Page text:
Up to that point, however, the game really isn't that tough -- I went into that boss battle with 5-6 lives in reserve -- and doesn't deserve its reputation for punishing difficulty: I beat it on only my second attempt. It certainly plays well, but occasionally enemy projectiles were almost impossible to see, and I don't know that I enjoy edge-crowding mechanics or mostly-invulnerable enemy types in a game like this. But that's getting very picky. B+.

 

76. Jeopardy! Junior Edition (NES)

 

Happened to have a cart for this, so I thought I should play it. Most of the challenge was in figuring out that you use the D-pad to ring in (so annoying to miss out on answering that first clue!), or in understanding the format the computer expected (if the clue was something like "THIS IS EIGHT OUNCES", the required response was "1 CUP", not just "CUP").

 

Otherwise I just started hitting the buzzer before I even saw the question...uh, answer...and won by, I don't know, $12k to $900 or something like that (the other CPU player ran out of money before Final Jeopardy). It's competent, but not really meant for me, so how can I grade it? n/a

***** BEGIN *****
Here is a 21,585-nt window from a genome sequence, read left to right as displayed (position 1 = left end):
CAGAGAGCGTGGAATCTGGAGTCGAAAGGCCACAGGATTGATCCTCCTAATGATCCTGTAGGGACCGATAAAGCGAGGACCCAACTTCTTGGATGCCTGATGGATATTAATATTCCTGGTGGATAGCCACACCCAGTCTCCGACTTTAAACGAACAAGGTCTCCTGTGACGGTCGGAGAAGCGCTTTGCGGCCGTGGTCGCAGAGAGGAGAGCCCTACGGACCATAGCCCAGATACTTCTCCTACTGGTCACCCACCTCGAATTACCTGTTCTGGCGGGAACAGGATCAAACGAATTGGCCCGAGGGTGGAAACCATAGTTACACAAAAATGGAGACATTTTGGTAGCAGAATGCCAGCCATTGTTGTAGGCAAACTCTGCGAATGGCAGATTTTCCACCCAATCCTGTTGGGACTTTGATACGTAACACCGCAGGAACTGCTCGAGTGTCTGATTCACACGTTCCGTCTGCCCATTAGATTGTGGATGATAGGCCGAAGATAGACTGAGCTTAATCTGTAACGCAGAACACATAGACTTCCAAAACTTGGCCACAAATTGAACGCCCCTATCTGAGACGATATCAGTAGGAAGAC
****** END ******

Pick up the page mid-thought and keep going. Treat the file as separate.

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11.) Cabal - Nes 

I've played a plenty of Nes games that are better, but this is a good game.

 

12.) A Nightmare on Elm Street - Nes

This is the best Ljn Nes game ever. The controls are not bad for this game.

Edited by 8th lutz

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10. Yakuza Kiwami 2 (PS4)

 

At this point, y'all know I've fallen hard for this series, so I'll just say- I've NEVER been so annoyed/tense during the credits, waiting for the post-scroll cutscene! 

 

I've already started Yakuza 3... and Good Lordy, is it obvious that this one's a remaster instead of a remake! I mean, it's not gonna stop me from playing (not by a LONG shot), but it's jarring to play a sequel that looks older than its predecessor, y'know?

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77. Space Griffon VF-9 (PlayStation)

 

Giant mech games are a good fit for me, and for early 3D: their slow-moving nature means frame rate issues and motion sickness aren't usually a factor. And as someone who struggles with fast-paced first-person shooters with large multi-level maps, I don't mind -- in fact, I actively enjoy -- a game that enforces the kind of measured, methodical style of play that would certainly bore a FPS veteran.